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Setting up Rails and Jekyll (Part 1)

Setting up Rails and Jekyll (Part 1)

It's a 5 minute read

I took the plunge back in June 2016 and decided to learn Ruby on Rails after many years developing within a .NET environment. Five months later I had discovered a new love for back-end development, heck I don’t know it all, but now I feel that I have a good level of understanding and there is an amazing community out there for support.

In the first part we are going to go over installing Rails. I use Rails for pretty much any site which needs anything data related. Jekyll is perfect for static sites, or sites which don’t rely on a database, but still need a simple way to update.

Please note: I recently posted an update to setting up Rails on a Mac. Since macOS Catalina was released Apple moved the default terminal over to ZSH.

Ruby on Rails is pretty straightforward to install. There is however some prep work first. You will need to make sure you have the latest version of Xcode installed before starting.

If you don’t have Xcode installed, you will need to pop over to the Mac App Store and download yourself a copy. I noticed with Xcode 8.1 the command tools get installed automatically, and I didn’t need to install them. If you are unsure whether you have the command line tools installed, don’t worry. You will be alerted when you install Homebrew.

Installing Homebrew

Next, we need to install Homebrew it comes with a very simple install script. If you skipped the previous step, it might ask you to install Xcode Command Line Tools, if asked just say yes.

ruby -e "$(curl -fsSL https://raw.githubusercontent.com/Homebrew/install/master/install)"

Installing Ruby

Now that we have Homebrew installed, we can use it to install Ruby. We’re going to use rbenv to install and manage our Ruby versions. To do this, run the following commands into iTerm2:

brew install rbenv ruby-build

Now we need to edit our .bash_profile and add rbenv to bash so that it loads every time you open a terminal.

touch ~/.bash_profile; open ~/.bash_profile

In the text editor window that opens add the following code:

  which rbenv > /dev/null; then eval "$(rbenv init -)";

Once you have saved your .bash_profile we can then install Ruby.

We will be installing the current version of Ruby (2.6.3), so enter the following commands into your terminal window.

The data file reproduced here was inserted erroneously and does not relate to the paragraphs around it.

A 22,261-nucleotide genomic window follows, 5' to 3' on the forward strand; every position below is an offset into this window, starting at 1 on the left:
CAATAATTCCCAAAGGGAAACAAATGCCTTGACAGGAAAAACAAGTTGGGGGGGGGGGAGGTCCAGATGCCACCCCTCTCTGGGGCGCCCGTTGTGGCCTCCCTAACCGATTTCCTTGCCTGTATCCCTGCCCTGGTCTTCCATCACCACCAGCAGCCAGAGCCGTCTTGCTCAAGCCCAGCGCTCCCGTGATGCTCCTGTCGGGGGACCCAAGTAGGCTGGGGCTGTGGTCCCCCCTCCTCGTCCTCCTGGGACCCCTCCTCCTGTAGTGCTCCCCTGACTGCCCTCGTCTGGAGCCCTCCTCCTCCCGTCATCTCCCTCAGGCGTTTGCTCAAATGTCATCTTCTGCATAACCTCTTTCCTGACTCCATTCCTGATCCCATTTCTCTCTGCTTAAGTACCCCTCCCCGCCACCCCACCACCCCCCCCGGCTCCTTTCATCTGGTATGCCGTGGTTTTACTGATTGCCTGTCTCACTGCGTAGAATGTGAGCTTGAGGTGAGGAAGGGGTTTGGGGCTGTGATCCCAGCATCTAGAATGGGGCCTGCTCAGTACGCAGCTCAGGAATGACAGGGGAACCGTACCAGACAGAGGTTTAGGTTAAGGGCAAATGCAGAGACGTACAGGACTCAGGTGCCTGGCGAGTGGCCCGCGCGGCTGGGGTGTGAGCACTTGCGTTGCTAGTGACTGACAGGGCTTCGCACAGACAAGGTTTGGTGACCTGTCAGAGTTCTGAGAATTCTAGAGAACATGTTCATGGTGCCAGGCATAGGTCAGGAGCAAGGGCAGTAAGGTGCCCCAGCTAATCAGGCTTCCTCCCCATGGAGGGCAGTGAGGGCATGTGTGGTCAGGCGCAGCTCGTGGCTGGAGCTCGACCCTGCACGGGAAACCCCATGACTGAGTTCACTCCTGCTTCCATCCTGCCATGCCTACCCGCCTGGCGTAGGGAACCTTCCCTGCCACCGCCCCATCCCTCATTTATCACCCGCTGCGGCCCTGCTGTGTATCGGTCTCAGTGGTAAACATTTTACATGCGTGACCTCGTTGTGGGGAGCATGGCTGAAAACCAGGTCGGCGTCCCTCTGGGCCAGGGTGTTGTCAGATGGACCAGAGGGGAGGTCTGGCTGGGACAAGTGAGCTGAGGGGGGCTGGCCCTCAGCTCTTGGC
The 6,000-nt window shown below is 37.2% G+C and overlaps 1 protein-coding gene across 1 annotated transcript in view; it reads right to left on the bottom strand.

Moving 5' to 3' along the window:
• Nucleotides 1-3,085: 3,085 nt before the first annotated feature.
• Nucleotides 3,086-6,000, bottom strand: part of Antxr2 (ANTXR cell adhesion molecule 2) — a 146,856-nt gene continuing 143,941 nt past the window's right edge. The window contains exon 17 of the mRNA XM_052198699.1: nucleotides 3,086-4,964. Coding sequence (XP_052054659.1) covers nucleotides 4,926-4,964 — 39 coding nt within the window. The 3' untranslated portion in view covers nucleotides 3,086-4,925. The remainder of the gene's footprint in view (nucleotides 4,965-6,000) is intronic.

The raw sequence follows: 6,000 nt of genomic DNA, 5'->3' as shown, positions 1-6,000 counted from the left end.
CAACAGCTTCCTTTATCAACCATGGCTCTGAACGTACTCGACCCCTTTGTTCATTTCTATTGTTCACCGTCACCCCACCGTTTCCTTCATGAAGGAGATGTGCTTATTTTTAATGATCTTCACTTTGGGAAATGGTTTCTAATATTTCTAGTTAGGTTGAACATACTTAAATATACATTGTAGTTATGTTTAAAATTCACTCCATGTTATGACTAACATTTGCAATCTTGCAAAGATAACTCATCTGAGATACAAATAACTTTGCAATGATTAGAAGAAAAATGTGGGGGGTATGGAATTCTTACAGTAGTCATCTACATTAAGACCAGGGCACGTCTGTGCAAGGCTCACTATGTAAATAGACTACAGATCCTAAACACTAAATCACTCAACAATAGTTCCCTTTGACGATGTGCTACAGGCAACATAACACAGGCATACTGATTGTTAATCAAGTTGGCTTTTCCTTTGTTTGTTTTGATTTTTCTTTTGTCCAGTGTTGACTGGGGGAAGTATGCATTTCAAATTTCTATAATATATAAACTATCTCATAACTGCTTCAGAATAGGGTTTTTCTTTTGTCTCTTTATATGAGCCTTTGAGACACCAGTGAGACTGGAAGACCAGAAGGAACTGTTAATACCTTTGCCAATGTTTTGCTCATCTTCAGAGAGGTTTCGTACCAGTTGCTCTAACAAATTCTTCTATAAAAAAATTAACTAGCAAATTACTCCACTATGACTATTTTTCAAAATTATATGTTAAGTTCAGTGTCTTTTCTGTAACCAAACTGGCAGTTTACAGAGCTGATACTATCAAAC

# Install Ruby.
rbenv install 2.6.3

# Set our main version to the latest version.
rbenv global 2.6.3

# version should be >= Ruby 2.6.3
ruby -v

Configuring Git

I use Git for my version control system, so we’re going to set it up to match our Github account. If you don’t already have a Github account, make sure you register as it will come in handy for the future. Replace the example name and email address in the following steps with the ones you used for your Github account.

git config --global color.ui true
git config --global user.name “your name”
git config --global user.email “[email protected]”
ssh-keygen -t rsa -C “[email protected]

The next step is to take the newly generated SSH key and add it to your Github account. You want to copy and paste the output of the following command and paste it here.

cat ~/.ssh/id_rsa.pub

Once you’ve done this, you can check and see if it worked:

You should get a message like this:

Hi r3id! You’ve successfully authenticated, but GitHub does not provide shell access.

Nice one! You have made it this far!

Ride the Rails

Installing Rails is really to install just enter the following command in iTerm2

gem install rails

Rails should now be installed, however for us to use the rails executable, we need to tell rbenv to see it:

rbenv rehash

Now lets just double check to make sure Rails has installed correctly. Run the following command in iTerm2

# version should be >= Rails 5.2.3
rails -v

Setting up our database

By default Rails uses SQLite3 while this is adequate for developing locally, you will need something better in production. My personal choice is PostgreSQL, so I will cover installing this. But as a side note, you could always use MongoDB, or even MySQL if you wanted to.

We are going to use Homebrew to install our PostgreSQL server and client so open up iTerm2 and enter.

brew install postgresql

Once completed you need to run a couple of additional commands. Follow the instructions and run them.

# This will have launchd start postgresql at login:
ln -sfv /usr/local/opt/postgresql/*plist ~/Library/LaunchAgents
# And this will load postgresql now:
launchctl load ~/Library/LaunchAgents/homebrew.mxcl.postgresql.plist

The PostgreSQL default user is normally set to your current macOS username and has no password. Check out the PostgreSQL docs for more info.

Let’s create our first Rails site

Open up an iTerm2 window, and we’ll get Rails to generate our new site which we will call “sample-app”.

rails new sample-app -d postgresql

The command will create a new directory called sample-app and install your Rails app in there. You may have noticed the -d postgresql, well this tells Rails to set the Database to use PostgreSQL. If you were to leave this off, Rails would by default use SQLite3. Now we change into the directory that we created.

cd sample-app

As a final step, we create the database

rails db:create

Now in a similar method to Jekyll, we run the following command to start up our Rails server.

rails s

You could run rails s or rails server they are both the same thing its more personal preference. So now you have Rails setup and your server running, all that’s left to do is to visit http://localhost:3000 to view your new Rails app in your browser of choice. Next up we will move on to installing Jekyll so i will see you in part 2!


© 2023 Alan Reid